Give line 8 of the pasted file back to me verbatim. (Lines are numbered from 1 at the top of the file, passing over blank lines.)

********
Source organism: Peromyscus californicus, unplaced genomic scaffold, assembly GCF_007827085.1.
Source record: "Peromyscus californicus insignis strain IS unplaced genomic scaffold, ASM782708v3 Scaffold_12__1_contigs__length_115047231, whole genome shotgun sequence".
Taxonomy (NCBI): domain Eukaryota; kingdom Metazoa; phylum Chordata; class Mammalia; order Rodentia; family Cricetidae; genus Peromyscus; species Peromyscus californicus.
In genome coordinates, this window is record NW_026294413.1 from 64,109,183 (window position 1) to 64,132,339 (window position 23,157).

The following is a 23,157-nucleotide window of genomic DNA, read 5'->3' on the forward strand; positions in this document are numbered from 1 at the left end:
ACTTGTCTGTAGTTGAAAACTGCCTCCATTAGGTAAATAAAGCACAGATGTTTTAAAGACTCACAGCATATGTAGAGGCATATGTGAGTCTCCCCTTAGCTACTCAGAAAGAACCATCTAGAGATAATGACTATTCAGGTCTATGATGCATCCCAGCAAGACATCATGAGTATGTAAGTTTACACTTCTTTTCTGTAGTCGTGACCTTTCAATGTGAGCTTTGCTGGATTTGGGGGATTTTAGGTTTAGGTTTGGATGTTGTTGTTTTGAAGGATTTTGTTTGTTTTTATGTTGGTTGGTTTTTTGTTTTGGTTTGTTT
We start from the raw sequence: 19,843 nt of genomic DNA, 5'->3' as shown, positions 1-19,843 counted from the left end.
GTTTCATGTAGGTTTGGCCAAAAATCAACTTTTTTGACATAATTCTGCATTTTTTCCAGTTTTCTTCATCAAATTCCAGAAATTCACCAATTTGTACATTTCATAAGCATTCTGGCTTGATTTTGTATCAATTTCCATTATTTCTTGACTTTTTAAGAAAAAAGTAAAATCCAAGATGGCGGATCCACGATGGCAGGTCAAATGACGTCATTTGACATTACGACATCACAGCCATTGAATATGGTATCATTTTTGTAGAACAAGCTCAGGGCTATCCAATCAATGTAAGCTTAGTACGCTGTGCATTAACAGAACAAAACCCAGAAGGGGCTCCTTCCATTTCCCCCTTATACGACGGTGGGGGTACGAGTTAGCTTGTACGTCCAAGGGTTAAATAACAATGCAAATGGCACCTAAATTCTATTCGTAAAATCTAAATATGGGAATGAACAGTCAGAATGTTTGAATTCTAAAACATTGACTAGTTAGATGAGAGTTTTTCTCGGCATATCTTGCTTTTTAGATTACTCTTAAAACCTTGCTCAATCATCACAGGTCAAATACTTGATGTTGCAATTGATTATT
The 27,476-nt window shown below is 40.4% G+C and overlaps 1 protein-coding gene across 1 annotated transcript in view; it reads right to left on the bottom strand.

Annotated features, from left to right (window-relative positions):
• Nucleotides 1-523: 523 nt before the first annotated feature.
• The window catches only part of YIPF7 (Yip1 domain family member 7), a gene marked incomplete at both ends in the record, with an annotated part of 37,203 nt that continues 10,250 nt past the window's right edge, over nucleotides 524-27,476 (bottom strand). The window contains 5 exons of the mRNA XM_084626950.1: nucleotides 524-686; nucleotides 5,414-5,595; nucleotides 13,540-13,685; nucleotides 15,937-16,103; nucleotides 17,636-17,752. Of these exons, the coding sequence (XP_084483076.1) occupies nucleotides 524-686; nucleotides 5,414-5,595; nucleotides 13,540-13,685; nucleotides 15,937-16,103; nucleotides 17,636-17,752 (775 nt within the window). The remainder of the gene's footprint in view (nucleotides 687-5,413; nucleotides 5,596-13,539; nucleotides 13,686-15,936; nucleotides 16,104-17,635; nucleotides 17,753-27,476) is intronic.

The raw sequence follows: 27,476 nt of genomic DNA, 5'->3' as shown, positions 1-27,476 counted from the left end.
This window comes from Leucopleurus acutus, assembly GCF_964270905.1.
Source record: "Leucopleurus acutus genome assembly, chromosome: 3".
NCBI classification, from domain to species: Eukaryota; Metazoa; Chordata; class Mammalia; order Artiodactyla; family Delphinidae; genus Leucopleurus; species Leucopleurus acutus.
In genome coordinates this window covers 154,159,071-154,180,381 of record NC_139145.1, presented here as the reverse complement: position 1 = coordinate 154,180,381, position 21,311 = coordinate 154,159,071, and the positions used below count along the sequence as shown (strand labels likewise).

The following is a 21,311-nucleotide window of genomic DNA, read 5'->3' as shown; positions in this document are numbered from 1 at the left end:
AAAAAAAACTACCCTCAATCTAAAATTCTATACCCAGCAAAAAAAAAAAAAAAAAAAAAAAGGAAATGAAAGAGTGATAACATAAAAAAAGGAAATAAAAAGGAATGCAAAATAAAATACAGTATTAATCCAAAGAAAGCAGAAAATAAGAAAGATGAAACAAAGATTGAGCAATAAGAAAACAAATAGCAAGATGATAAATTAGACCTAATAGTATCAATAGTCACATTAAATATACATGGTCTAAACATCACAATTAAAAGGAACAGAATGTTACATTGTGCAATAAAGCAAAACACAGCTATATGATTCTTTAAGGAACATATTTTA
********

GTTTCATGTAGGTTTGGCCAAAAATCAACTTTTTTGACATAATTCTGCATTTTTTCCAGTTTTCTTCATCAAATTCCAGAAATTCACCAATTTGTACATTTCATAAGCATTCTGGCTTGATTTTGTATCAATTTCCATTATTTCTTGACTTTTTAAGAAAAAAGTAAAATCCAAGATGGCGGATCCACGATGGCAGGTCAAATGACGTCATTTGACATTACGACATCACAGCCATTGAATATGGTATCATTTTTGTAGAACAAGCTCAGGGCTATCCAATCAATGTAAGCTTAGTACGCTGTGCATTAACAGAACAAAACCCAGAAGGGGCTCCTTCCATTTCCCCCTTATACGACGGTGGGGGTACGAGTTAGCTTGTACGTCCAAGGGTTAAATAACAATGCAAATGGCACCTAAATTCTATTCGTAAAATCTAAATATGGGAATGAACAGTCAGAATGTTTGAATTCTAAAACATTGACTAGTTAGATGAGAGTTTTTCTCGGCATATCTTGCTTTTTAGATTACTCTTAAAACCTTGCTCAATCATCACAGGTCAAATACTTGATGTTGCAATTGATTATT